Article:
By Tony Moorby April 19, 2018

“The roots of education are bitter but the fruit is very sweet.” Aristotle came up with that about 400 BC.

I’m sure that it referred to students’ feelings about being schooled – I, for one, didn’t enjoy every aspect of education. It depended greatly on the teachers, as to how attractive a particular subject may have been or how memorable the work became.

But my school days fueled a curiosity that has lasted a lifetime, much of it based on disciplines learned while still an early teenager.

I think the quote above also now applies to those responsible for education – not just the teachers but also those who fund the whole process including pay, facilities, textbooks and supporting social activities that promote mind-growth and civic responsibility.

The bitterness here refers to the cost. I understand that the returns are not immediate but a well-educated populace ensures our global competitiveness for well into the future. That competition is getting tougher by the year and to give education the short straw today will come home to roost to pay for out-of-work families forming lines for food stamps and all the other welfare obligations we will have to bear by then.

I’ve quoted Derek Bok of Harvard University before; “If you think education is expensive, try ignorance.” It strikes me that the Governor of Oklahoma, Mary Fallin, is missing the point regarding teachers, likening them to teenagers wanting a better car.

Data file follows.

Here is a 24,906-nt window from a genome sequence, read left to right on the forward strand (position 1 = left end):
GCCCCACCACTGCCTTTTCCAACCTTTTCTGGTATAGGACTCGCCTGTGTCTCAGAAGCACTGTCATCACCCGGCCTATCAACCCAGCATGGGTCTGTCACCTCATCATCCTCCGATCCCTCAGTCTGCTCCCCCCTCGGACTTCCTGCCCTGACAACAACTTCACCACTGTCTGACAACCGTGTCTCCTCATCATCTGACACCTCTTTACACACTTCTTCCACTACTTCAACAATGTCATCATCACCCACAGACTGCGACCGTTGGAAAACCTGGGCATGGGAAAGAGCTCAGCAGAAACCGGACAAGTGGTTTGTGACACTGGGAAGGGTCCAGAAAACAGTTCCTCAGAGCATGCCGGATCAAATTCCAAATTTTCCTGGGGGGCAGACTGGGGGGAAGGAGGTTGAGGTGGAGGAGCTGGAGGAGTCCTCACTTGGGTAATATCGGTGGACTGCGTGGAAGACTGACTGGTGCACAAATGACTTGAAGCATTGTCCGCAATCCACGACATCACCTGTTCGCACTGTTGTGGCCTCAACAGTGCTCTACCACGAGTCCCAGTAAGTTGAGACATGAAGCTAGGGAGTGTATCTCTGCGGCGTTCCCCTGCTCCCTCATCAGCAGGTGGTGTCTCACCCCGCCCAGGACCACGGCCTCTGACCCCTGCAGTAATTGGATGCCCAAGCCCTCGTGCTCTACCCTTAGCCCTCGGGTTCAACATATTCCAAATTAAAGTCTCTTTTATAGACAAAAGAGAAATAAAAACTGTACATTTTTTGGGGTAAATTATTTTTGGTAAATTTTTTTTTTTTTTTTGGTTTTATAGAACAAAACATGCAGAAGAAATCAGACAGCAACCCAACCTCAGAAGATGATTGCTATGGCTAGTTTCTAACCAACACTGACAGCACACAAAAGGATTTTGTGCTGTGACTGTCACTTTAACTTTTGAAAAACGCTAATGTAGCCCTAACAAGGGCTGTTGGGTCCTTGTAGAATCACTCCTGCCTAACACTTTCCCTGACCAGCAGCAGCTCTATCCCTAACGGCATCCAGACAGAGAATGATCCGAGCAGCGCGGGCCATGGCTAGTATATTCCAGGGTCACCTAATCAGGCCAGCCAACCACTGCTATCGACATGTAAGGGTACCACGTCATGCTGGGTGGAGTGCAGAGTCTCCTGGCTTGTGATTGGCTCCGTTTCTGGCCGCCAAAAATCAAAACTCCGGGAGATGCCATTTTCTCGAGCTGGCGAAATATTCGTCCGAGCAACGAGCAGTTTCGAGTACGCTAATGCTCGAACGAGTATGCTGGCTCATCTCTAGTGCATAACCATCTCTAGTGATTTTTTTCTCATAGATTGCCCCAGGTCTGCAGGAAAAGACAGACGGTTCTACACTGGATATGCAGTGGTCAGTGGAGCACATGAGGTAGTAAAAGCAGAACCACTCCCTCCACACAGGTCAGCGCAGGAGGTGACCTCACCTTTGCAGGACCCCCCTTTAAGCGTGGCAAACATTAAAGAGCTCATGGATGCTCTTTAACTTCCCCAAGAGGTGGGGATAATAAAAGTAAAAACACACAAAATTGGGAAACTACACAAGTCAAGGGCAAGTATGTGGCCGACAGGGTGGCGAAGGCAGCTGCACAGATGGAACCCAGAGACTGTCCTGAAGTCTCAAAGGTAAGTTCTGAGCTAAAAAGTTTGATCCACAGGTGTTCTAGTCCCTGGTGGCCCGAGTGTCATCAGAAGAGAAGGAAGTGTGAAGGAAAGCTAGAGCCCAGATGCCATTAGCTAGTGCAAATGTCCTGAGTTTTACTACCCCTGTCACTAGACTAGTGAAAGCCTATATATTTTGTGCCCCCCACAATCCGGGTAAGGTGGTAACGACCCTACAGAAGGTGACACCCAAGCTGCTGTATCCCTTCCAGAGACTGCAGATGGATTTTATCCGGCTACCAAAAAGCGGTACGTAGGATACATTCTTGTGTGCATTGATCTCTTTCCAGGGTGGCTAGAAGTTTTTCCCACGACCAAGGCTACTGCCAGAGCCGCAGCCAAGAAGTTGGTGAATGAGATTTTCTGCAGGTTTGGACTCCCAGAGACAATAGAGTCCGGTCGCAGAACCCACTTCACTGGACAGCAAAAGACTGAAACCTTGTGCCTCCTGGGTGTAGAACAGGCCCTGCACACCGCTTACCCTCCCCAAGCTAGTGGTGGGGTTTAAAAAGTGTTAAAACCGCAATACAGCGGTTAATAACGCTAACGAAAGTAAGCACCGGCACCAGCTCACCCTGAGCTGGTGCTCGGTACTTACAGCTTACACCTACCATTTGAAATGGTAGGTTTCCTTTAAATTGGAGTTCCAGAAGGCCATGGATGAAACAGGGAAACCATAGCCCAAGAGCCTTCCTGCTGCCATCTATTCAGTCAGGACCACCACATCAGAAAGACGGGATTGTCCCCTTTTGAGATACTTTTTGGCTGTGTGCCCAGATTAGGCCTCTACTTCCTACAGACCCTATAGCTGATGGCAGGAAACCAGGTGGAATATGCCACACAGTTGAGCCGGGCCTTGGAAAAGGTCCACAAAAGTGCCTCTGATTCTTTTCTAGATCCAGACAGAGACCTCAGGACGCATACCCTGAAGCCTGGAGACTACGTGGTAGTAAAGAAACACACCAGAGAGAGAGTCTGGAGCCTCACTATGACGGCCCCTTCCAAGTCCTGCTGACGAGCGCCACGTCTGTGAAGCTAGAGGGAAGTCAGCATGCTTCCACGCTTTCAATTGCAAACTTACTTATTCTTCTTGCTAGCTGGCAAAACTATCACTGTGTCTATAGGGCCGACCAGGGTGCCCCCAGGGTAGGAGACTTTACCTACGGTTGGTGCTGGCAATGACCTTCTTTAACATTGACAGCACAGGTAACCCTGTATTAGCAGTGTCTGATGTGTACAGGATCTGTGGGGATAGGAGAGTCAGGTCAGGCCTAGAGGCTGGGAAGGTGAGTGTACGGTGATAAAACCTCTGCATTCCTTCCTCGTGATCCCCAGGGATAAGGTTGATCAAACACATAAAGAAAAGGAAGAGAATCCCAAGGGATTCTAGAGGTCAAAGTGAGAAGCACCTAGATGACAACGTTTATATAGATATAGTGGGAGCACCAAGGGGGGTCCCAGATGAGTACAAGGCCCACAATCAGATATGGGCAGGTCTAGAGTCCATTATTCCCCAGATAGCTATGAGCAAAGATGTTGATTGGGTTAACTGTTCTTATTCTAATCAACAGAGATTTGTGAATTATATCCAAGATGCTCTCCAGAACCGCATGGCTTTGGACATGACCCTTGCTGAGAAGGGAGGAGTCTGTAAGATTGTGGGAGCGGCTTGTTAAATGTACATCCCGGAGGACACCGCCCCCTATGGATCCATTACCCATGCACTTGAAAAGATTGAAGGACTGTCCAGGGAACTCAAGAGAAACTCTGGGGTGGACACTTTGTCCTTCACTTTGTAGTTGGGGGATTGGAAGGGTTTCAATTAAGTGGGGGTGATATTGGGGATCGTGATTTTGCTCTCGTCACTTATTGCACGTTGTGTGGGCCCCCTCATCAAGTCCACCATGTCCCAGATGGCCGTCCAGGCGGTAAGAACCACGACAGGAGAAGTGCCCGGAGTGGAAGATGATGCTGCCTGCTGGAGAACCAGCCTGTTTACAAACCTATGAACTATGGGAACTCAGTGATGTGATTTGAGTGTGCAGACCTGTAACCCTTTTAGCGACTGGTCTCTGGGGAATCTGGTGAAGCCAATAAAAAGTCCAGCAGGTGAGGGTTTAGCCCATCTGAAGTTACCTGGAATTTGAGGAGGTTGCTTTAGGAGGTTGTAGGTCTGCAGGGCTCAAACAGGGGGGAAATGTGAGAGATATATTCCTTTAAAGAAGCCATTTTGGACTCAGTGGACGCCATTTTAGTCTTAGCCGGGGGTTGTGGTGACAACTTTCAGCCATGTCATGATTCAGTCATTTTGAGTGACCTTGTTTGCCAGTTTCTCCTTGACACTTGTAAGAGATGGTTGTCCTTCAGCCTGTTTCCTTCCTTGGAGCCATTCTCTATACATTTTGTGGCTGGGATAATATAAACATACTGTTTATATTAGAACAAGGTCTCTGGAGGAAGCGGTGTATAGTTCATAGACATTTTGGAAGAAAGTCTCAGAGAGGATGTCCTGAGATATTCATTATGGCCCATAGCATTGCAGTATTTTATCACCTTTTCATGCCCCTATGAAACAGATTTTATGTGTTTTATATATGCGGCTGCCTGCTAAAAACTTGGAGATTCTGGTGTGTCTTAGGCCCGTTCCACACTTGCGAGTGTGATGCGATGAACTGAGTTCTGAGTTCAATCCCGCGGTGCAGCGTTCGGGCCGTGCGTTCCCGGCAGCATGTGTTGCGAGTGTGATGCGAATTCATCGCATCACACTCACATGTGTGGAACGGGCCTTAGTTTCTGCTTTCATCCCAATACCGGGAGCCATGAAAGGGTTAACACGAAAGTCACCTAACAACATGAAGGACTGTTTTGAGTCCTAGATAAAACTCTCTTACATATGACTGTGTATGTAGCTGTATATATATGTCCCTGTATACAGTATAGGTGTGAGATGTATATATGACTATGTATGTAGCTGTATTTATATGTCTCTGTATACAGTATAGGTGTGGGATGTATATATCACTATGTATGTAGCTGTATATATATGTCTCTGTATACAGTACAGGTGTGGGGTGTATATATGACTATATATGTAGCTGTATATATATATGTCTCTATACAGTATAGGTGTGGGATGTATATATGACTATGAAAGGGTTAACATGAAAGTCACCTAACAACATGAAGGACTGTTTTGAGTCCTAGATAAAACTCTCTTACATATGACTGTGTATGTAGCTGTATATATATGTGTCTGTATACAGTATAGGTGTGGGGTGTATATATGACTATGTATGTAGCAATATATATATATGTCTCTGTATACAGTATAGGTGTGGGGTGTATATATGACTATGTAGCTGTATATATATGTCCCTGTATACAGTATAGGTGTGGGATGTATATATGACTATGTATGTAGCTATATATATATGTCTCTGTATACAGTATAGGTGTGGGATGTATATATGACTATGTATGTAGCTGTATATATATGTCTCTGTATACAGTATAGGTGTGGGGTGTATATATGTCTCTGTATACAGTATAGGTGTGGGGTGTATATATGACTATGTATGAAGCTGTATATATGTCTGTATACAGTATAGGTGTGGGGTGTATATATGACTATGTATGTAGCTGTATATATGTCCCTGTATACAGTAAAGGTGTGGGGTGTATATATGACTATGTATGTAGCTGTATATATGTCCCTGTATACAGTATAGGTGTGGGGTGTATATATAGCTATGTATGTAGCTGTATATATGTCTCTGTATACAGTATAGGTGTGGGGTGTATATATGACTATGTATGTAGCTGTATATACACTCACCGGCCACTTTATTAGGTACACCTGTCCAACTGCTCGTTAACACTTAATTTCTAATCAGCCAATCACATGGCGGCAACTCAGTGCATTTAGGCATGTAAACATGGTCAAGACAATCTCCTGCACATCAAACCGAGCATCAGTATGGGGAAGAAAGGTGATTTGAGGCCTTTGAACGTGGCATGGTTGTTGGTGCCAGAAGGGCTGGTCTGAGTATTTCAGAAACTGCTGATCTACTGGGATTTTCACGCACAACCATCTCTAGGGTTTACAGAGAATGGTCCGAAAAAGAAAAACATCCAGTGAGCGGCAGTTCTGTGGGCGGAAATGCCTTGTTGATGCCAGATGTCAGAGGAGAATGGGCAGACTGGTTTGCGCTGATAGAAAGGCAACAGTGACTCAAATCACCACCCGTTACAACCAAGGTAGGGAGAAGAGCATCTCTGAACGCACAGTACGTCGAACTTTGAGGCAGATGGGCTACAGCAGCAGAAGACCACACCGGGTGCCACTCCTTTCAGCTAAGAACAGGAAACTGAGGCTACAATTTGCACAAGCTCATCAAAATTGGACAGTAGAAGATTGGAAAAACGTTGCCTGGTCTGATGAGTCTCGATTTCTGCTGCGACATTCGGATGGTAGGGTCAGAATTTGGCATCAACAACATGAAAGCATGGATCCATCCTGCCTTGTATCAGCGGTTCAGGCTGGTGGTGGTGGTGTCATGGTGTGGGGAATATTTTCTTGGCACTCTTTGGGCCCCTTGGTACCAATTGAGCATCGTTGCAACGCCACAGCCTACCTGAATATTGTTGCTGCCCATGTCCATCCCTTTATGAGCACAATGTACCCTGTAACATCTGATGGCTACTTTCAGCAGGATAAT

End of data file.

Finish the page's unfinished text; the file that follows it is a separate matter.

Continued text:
It’s either snooty or stupid to make comments like that when she’s had her university education and is now earning in excess of $132,000 a year. It smacks of ‘pull the ladder up, Jack. I’m OK.’

A great many schools in Oklahoma are on a four-day week because they can’t afford to turn the lights on or pay the teachers for the fifth. The students share torn and dog-eared textbooks – two students to one text book in classes of fifty or more kids. I’m sure there are third-world countries that do better than this. How can kids take their education seriously when the state obviously doesn’t?

Social and sports activities probably turn into groups of unfettered children, getting up to who knows what. What an unadulterated waste!

Teachers who are lower paid than in all their neighboring states are moving out – no surprise there. Education funding, when adjusted for inflation, had been reduced by almost 30 percent, per student in the last ten years.

Here’s an irony for you; Fallin holds a Bachelor of Science degree in human and environmental sciences, family relations and child development from Oklahoma State University. Maybe she wasn’t paying attention at the time or maybe her education wasn’t worth a flip!

As I write, the Oklahoma Senate is voting on a tax hike to accommodate education funding – the teachers want to work up to a $10,000 raise over the next three years. That might just help them make another car payment!

Unlike when I was growing up, when money for health spending, education and the like, were held separately and paid for by our parents (theirs being paid for by their parents) all this money goes into general funds and
accountability goes out the window.

Meanwhile, the state gave hundreds of millions of dollars in subsidies to energy companies who are now struggling in competitive markets.

I wonder about attracting companies to towns with tax breaks and subsidies to the tune of billions. Nashville is trying to attract Google and Amazon. Our infrastructure can’t handle who’s already here!

We gave Dell Computers an unmitigated fortune before they hightailed it out of town without the city getting anything back in employment terms or well-paid residents.

Maybe cities should redirect those funds to ease poverty and increase education funding. That would be sweet!

Last modified on Thursday, 19 April 2018 17:59

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